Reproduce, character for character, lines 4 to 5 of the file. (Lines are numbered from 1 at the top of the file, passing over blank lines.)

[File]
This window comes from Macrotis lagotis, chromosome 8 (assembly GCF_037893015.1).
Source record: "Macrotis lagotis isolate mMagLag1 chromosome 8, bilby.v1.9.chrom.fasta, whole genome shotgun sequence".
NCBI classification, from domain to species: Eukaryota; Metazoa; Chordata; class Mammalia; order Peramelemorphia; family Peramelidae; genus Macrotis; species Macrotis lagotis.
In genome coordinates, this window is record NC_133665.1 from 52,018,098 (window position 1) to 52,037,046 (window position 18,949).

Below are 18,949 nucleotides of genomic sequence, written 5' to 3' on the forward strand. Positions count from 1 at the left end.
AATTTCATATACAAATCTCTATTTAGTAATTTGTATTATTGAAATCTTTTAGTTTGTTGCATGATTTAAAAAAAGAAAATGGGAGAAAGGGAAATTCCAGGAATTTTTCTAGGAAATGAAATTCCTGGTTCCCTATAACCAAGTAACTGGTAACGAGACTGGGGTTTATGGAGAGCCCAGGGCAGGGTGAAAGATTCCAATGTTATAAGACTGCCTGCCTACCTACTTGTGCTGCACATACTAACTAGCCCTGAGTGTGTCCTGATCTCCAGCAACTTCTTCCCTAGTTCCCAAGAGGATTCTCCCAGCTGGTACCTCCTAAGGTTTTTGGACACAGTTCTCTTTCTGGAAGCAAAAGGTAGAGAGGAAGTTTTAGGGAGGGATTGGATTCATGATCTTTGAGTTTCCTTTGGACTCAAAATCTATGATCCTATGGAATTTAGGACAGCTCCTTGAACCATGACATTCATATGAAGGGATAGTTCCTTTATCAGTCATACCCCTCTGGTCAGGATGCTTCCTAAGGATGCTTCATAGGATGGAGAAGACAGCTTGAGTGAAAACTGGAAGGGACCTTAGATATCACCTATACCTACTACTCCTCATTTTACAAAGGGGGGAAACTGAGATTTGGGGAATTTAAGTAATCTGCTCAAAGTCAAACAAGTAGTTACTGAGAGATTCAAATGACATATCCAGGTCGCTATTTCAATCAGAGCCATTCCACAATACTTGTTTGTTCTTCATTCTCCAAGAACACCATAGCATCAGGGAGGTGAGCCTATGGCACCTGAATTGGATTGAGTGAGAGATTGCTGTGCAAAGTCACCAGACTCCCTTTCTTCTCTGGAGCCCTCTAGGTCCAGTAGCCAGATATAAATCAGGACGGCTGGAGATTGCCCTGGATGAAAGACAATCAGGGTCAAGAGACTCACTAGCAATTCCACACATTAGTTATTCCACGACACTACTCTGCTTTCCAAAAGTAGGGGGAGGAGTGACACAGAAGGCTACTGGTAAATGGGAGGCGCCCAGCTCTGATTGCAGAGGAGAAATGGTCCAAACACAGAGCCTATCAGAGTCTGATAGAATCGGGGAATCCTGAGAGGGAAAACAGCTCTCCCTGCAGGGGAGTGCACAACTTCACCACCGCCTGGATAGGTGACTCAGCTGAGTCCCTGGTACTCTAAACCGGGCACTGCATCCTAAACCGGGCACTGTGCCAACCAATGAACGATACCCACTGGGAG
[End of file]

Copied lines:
In genome coordinates, this window is record NC_133665.1 from 52,018,098 (window position 1) to 52,037,046 (window position 18,949).

Below are 18,949 nucleotides of genomic sequence, written 5' to 3' on the forward strand. Positions count from 1 at the left end.